why woul any sane person invest in government long term gilts or bonds which are effectively paying one percent below inflation with the historic bills to be paid somewhere in the future

  58. 58
    M says:

    Do you have any more prediction of how the markets will move in the next 10 years & where would you get the information from ! ?

  59. 59
    The Underdoug says:

    Gold is simply the best electrical/electronic contact surface plating material bar none. Used in silicon chips to bond the internal silicon to the packaging case pins. Put simply, it’s in your iphone and there is no app for that.

    Gold can and does function as money. It is rare (unlike the leaves on trees and paper stocks at the Bank of England printing works) and is partly beyond the control of governments (they can confiscate it at gunpoint, but can’t easily produce more when it suits them).

    Just take a look at:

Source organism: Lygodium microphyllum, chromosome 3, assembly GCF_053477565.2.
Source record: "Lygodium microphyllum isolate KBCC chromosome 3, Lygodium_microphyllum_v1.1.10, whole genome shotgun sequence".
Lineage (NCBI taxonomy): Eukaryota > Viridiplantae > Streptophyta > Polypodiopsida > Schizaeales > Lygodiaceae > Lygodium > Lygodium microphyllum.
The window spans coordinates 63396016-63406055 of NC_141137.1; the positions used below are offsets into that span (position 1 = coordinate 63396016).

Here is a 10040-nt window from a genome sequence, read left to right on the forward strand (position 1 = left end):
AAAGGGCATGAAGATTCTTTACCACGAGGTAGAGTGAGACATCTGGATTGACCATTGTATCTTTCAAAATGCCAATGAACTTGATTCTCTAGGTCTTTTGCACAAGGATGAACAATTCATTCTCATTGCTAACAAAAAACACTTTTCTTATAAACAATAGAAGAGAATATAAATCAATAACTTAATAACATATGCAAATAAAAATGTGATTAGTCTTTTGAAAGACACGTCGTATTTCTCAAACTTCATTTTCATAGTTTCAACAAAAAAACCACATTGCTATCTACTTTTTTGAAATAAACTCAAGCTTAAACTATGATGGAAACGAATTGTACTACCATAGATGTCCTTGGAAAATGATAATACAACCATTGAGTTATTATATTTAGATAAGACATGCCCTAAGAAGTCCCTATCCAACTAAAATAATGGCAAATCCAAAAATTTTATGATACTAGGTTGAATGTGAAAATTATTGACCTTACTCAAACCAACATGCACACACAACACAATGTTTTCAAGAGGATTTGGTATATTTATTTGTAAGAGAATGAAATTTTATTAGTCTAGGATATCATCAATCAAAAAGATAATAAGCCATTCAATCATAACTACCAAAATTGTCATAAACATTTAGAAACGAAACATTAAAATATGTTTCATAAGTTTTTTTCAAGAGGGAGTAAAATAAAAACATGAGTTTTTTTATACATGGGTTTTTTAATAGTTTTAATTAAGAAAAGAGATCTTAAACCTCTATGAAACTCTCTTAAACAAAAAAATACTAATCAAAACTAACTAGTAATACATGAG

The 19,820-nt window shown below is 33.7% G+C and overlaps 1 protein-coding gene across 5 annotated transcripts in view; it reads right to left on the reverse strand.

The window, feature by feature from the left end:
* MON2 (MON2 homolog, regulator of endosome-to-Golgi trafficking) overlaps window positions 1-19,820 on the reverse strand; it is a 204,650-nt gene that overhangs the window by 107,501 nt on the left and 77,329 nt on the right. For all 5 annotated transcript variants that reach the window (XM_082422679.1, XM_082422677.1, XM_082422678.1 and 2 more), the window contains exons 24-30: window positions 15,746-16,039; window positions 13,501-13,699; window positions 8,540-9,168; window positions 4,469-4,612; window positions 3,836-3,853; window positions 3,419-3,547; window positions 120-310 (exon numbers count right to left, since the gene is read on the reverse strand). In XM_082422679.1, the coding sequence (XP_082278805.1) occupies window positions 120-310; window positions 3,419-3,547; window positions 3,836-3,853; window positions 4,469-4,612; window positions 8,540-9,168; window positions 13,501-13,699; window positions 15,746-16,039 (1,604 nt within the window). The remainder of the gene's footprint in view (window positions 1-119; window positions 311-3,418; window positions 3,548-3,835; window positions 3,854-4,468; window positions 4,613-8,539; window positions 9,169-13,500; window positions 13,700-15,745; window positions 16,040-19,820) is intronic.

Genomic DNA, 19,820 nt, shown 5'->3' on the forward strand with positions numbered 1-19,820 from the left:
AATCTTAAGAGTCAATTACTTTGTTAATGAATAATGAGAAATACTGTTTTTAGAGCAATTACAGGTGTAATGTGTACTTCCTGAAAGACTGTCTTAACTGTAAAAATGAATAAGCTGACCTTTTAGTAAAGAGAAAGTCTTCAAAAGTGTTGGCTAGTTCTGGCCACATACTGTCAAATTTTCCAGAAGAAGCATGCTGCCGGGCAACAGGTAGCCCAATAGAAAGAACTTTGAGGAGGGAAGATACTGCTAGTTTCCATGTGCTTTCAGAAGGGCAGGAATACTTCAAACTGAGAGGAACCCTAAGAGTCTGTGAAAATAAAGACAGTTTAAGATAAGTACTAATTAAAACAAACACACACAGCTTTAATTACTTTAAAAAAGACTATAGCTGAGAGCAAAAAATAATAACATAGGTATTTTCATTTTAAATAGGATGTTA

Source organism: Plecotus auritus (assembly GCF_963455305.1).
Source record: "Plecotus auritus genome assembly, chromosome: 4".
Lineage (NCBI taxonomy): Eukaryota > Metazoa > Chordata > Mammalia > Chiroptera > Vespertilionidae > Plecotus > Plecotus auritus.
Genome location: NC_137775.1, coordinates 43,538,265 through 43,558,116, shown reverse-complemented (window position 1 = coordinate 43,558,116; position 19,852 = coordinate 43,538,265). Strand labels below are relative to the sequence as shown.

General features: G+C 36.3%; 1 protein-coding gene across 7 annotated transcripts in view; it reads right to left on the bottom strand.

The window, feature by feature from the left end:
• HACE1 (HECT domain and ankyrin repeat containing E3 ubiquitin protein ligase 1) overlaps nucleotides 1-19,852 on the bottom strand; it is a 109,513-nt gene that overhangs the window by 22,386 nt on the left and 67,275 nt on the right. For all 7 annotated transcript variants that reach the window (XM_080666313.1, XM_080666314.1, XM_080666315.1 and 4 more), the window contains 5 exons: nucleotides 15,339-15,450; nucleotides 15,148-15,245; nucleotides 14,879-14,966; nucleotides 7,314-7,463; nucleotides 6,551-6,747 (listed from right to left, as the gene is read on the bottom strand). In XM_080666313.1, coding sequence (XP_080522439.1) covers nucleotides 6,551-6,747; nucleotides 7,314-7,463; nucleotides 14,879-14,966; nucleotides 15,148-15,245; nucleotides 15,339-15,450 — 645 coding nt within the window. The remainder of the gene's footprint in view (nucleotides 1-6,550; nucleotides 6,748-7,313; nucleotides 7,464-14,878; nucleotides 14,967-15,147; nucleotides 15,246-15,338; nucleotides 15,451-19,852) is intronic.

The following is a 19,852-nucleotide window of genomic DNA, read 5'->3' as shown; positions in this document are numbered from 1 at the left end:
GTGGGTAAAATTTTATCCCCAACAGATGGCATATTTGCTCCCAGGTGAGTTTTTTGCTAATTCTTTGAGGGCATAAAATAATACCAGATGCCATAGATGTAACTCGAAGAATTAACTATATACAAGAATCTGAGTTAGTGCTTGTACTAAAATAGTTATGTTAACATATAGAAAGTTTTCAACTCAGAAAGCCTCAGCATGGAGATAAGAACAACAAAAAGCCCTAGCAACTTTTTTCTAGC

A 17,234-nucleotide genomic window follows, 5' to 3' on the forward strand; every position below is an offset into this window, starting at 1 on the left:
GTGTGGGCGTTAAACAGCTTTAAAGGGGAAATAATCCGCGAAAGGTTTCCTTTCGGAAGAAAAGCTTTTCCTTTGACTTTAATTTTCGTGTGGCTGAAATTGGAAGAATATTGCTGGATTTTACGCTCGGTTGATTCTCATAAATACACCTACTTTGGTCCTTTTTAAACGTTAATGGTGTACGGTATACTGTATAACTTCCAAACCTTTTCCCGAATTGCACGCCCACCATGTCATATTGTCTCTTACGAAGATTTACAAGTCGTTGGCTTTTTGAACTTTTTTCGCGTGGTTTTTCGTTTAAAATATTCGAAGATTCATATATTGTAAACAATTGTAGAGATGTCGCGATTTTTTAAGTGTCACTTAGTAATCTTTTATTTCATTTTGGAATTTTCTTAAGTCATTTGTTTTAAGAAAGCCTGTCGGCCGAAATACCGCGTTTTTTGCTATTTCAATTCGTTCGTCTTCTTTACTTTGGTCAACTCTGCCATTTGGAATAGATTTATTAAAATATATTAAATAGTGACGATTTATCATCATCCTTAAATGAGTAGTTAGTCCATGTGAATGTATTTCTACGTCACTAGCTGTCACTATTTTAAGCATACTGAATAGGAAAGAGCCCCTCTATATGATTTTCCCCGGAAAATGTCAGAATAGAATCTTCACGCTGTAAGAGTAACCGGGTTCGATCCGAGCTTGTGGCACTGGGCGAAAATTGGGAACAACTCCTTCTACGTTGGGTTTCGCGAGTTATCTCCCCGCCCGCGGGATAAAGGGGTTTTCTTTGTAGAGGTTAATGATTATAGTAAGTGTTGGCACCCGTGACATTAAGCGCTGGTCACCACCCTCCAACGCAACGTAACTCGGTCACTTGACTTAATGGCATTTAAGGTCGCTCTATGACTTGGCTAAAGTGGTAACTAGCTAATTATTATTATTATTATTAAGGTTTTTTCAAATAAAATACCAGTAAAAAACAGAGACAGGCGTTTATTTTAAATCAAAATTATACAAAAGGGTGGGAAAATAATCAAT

Not even a wikipedia entry…

  60. 60
    Ed the Axeman says:

    Relatively minor, so long as its capitalised properly. With a 5% haircut, you win if they go bust.

  61. 61
    Gordon king of Scotland says:

    the nearest I get to gold now is looking for the golden rivet…

  62. 62
    East India Company wallah says:

    Investing in lobbying is not speculative its rentseeking!

  63. 63
  64. 64
    Leon Brittan says:

    The FT is a fucking rag. One of the head honchos is Sam Brittan, brother of the arsehole who was in Mrs Thatcher’s Cabinet.

    At that time he told the readership that it should vote for Kinnock.

    He is an economic illiterate and fucking Marxist.

  65. 65
    Socialism is a mental illness says:

    Is Beattie supposed to be intelligent and smart? NEVER trust a financial advisor, they are ALL full of shite.

  66. 66
    Ironside says:

    Agree AC1.
    As fiat money becomes less and less valuable via (deliberate) inflation it is inevitable that gold will rise.
    It will probably get to 5,000.
    That is the catastrophic state the fiat money system (in conjunction with socialist politicians) has achieved.

  67. 67
    Fiat money anyone? No, thanks. says:

    The FT’s slavish anti-gold stance has made it the butt of jokes on nearly all financial blogs. The FT is a highly overrated rag and continues (not for long) to trade on its past reputation for insight and accuracy. Sadly, its editorials have become a laughing stock.

  68. 68
    Rt Hon Gordon Brown PhD MP says:

    I have been crapping gold turds today. That concludes my statement to my teddy bear